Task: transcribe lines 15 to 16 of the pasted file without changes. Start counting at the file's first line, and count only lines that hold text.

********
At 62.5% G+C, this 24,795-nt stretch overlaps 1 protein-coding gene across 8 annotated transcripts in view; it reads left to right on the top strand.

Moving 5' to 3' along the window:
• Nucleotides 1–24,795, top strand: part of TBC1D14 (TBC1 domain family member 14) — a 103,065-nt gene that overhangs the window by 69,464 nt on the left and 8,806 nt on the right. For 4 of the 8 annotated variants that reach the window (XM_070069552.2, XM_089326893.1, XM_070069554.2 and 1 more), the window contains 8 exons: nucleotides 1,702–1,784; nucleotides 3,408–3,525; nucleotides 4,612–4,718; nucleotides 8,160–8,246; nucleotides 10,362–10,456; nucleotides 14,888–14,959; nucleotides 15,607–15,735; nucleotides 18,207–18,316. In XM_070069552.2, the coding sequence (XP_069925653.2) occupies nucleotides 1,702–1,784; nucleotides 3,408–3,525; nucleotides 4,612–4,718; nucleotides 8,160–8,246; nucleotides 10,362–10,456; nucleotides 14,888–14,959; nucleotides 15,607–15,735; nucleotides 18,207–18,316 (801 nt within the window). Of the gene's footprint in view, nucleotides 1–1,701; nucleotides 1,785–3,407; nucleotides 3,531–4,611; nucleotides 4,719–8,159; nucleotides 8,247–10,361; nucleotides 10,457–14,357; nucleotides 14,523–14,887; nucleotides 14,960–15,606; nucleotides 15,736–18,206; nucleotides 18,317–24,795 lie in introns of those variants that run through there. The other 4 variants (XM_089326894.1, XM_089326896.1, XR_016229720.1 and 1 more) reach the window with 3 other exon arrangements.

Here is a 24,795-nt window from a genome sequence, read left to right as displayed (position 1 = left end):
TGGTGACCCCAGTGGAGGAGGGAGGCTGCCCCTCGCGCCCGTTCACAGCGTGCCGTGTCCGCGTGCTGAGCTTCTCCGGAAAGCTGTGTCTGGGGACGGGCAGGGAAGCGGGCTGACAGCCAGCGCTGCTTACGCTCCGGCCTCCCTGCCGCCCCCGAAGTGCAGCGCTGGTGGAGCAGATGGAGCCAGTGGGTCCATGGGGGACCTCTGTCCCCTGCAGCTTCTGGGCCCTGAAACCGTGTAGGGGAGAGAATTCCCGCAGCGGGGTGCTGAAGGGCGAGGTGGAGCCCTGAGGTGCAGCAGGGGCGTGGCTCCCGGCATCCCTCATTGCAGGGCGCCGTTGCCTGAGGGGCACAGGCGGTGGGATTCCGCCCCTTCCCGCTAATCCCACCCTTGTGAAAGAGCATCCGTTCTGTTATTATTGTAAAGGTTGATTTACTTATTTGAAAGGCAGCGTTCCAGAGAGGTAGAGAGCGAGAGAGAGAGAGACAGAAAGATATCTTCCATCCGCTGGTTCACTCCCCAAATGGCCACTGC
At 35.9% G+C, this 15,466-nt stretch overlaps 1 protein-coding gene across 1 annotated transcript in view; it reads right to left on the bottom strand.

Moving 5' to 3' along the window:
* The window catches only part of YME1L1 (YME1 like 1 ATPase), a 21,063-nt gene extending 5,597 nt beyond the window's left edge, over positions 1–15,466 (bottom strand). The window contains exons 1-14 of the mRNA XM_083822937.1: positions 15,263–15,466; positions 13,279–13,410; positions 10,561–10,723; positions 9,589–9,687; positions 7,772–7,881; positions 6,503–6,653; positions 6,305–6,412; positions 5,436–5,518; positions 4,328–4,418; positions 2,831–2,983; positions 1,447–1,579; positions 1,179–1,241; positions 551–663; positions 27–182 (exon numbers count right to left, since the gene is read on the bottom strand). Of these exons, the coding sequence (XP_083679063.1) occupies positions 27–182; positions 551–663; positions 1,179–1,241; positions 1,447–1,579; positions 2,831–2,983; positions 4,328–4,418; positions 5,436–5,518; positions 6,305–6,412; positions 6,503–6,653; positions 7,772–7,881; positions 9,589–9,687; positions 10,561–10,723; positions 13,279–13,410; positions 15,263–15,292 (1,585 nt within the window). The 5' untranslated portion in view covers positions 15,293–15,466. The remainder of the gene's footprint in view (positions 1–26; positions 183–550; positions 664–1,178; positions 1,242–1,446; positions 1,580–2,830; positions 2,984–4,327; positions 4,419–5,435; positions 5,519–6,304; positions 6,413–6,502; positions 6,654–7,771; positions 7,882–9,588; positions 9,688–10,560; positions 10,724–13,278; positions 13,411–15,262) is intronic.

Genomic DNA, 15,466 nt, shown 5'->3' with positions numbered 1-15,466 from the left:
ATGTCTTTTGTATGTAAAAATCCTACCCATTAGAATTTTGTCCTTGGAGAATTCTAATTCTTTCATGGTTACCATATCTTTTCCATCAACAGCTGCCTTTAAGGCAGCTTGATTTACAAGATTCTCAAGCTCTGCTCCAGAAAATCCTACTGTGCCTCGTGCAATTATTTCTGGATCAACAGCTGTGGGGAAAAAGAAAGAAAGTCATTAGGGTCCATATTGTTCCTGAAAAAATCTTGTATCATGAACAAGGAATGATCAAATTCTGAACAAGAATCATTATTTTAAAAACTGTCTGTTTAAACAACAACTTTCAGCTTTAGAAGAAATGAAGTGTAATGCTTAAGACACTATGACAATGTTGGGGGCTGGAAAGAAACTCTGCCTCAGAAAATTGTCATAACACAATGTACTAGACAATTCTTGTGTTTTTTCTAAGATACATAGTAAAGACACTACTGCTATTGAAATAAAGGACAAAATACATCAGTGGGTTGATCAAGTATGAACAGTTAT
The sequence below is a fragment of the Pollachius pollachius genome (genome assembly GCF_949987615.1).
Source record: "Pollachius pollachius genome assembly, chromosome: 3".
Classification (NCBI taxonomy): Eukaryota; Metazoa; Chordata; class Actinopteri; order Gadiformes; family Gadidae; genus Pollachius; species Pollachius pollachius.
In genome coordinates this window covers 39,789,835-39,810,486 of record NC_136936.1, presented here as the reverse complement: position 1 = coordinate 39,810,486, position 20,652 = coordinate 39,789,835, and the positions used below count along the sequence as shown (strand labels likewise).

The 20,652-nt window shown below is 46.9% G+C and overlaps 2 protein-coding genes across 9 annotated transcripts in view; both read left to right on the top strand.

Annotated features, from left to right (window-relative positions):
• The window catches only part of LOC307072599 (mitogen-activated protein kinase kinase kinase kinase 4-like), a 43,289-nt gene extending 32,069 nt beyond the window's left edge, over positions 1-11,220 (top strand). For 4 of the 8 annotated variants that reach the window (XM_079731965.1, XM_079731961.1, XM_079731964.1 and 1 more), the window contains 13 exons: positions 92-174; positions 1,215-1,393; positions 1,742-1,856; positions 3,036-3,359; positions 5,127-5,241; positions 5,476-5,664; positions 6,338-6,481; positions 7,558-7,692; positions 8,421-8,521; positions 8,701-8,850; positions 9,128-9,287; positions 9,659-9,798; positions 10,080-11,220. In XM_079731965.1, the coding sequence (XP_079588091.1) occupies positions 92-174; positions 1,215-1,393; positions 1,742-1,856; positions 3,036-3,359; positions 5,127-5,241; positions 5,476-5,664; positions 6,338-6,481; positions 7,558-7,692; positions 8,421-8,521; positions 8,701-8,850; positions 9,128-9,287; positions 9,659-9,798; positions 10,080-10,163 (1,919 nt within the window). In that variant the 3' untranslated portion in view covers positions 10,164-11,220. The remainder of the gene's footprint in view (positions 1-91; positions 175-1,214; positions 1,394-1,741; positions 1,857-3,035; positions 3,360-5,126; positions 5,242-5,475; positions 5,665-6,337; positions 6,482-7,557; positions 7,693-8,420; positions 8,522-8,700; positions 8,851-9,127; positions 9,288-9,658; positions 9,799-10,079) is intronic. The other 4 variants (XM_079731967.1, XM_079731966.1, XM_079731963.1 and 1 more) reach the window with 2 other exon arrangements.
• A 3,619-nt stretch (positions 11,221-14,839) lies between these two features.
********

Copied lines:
The 20,652-nt window shown below is 46.9% G+C and overlaps 2 protein-coding genes across 9 annotated transcripts in view; both read left to right on the top strand.

Annotated features, from left to right (window-relative positions):